) and the testing values`[2,3,4]`

. If you rerun this code, you will get different values because the data are shuffled by default.

Our project will use the **ElectricityLoadDiagrams20112014 **[5]** **dataset from UCI. The notebook for this example can be downloaded from here:

This dataset contains the power usage (in KWs) of 370 clients/consumers with a 15-minute frequency. The data span 4 years (2011–2014).

Some consumers were created after 2011, so their power usage initially is zero.

We do data preprocessing according to [3]:

- Aggregate our target variable
`power_usage`

by hour. - Find the earliest date for every time-series where power is non-zero.
- Create new features :
`month`

,`day`

,`hour`

and`day_of_week`

. - Select all days between
`2014–01–01`

and`2014–09–07`

.

Let’s start:

## Download Data

`wget https://archive.ics.uci.edu/ml/machine-learning-databases/00321/LD2011_2014.txt.zip`

!unzip LD2011_2014.txt.zip

## Data Preprocessing

Each column represents a consumer. Most initial `power_usage`

values are 0.

Next, we aggregate to hourly data. Due to the model’s size and complexity, we train our model on 5 consumers only (for those with non-zero values).

Now, we prepare our dataset for the *TimeSeriesDataset* format. Notice that each column represents a different time-series. Hence, we ‘melt’ our dataframe, so that all time-series are stacked vertically instead of horizontally. In the process, we create our new features.

The final preprocessed dataframe is called `time_df`

. Let’s print its contents:

The `time_df`

is now in the proper format for the *TimeSeriesDataset*. As you have guessed by now, since the granularity is hourly, the `hours_from_start`

variable will be the **time index.**

## Exploratory Data Analysis

The choice of 5 consumers/time-series is not random. The `power usage`

of each time-series has different properties, such as the mean value:

`time_df[[‘consumer_id’,’power_usage’]].groupby(‘consumer_id’).mean()`

Let’s plot the first month of every time-series:

There is no noticeable trend, but each time-series has slightly different seasonality and amplitude. We can further experiment and check stationarity, signal decompositions, and so on, but in our case, we focus on the model-building aspect only.

Also, notice that other time-series forecasting methods like **ARIMA** must satisfy a few requirements (for instance, the time-series must first become stationary.) With TFT, we can leave our data as-is.

## Create DataLoaders

In this step, we pass our `time_df`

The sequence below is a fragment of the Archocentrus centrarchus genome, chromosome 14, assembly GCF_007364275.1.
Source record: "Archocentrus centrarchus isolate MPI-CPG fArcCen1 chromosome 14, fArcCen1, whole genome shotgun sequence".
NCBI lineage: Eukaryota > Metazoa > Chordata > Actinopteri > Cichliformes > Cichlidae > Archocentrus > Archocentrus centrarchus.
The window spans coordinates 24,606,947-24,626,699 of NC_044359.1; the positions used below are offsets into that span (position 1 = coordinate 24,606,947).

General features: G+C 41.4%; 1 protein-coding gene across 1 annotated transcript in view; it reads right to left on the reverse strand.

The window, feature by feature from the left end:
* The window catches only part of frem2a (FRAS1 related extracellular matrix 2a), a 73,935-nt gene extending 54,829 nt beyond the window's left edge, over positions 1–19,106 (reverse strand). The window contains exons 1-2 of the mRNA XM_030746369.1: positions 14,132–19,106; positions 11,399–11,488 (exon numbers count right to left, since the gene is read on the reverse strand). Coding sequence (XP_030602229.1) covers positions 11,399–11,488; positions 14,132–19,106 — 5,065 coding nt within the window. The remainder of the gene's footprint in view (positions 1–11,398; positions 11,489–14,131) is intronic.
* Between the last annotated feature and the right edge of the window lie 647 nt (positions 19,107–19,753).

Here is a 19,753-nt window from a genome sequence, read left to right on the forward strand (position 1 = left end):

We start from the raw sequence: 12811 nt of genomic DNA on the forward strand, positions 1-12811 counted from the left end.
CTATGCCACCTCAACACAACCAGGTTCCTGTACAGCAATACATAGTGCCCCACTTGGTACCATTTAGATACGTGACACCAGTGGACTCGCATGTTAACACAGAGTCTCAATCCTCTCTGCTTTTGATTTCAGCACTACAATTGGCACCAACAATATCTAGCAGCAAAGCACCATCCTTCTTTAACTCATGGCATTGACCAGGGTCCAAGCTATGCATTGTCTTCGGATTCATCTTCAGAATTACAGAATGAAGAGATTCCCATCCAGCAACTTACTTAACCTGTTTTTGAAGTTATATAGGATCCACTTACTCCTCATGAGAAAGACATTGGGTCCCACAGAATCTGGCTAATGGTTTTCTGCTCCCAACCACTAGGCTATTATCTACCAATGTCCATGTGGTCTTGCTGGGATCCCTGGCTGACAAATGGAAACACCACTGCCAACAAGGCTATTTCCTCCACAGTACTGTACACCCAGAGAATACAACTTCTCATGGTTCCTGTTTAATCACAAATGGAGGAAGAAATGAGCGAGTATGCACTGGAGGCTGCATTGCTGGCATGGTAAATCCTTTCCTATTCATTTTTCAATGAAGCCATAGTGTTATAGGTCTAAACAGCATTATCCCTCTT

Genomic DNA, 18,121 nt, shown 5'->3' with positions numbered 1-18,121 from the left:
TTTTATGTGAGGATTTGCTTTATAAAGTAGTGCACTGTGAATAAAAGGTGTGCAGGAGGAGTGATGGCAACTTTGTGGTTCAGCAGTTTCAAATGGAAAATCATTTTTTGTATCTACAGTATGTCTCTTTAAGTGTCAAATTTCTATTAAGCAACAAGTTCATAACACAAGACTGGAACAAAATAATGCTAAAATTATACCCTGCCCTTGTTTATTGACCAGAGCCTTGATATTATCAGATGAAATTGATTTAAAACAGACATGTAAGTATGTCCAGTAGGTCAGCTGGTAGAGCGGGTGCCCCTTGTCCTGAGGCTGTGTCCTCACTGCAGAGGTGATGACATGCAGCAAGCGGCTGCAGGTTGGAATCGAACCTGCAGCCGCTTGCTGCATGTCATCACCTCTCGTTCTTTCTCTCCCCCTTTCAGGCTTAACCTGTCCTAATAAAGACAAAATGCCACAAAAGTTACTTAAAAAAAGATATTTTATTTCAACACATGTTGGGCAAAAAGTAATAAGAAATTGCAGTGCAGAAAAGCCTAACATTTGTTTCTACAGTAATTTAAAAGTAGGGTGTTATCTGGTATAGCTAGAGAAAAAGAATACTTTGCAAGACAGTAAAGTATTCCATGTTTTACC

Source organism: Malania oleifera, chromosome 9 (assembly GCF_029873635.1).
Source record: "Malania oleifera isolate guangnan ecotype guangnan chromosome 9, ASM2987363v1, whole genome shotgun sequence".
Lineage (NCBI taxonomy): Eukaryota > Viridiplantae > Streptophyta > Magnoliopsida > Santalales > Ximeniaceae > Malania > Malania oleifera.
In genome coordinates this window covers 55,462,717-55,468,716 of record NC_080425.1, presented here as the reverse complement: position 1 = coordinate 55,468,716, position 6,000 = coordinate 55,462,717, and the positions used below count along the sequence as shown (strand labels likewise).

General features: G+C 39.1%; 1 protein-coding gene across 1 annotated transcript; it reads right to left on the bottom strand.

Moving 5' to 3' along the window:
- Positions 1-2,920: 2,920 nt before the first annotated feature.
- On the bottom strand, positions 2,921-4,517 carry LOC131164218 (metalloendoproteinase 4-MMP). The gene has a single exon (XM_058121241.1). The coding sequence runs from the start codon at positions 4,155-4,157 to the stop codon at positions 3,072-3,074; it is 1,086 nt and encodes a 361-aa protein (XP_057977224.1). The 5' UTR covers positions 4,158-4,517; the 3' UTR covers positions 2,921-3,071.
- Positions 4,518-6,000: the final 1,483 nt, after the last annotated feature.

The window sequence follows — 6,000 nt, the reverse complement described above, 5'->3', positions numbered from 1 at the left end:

to the *TimeSeriesDataSet* format which is immensely useful because:

- It spares us from writing our own Dataloader.
- We can specify how TFT will handle the dataset’s features.
- We can normalize our dataset with ease. In our case, normalization is mandatory because all time sequences differ in magnitude. Thus, we use the
**GroupNormalizer**to normalize each time-series individually.

Our model uses a lookback window of one week (7*24) to predict the power usage of the next 24 hours.

Also, notice that the `hours_from_start`

is both the time index and a time-varying feature. The `power_usage`

is our target variable. For the sake of demonstration, our validation set is the last day:

## Baseline Model

Next, the step that almost everyone forgets: A baseline model. Especially in time-series forecasting, you will be surprised at how often a naive predictor outperforms even a fancier model!

As a naive baseline, we predict the power usage curve of the previous day:

## Training the Temporal Fusion Transformer Model

We can train our TFT model using the familiar *Trainer* interface from PyTorch Lightning.

Notice the following things:

- We use the
**EarlyStopping**callback to monitor the validation loss. - We use
**Tensorboard**to log our training and validation metrics. - Our model uses
*Quantile Loss*— a special type of loss that helps us output the prediction intervals. For more on the Quantile Loss function, check this article. - We use 4
*attention heads*, like the original paper.

We are now ready to build and train our model:

That’s it! After 6 epochs, EarlyStopping kicks in and halts training.

## Load and Save the Best Model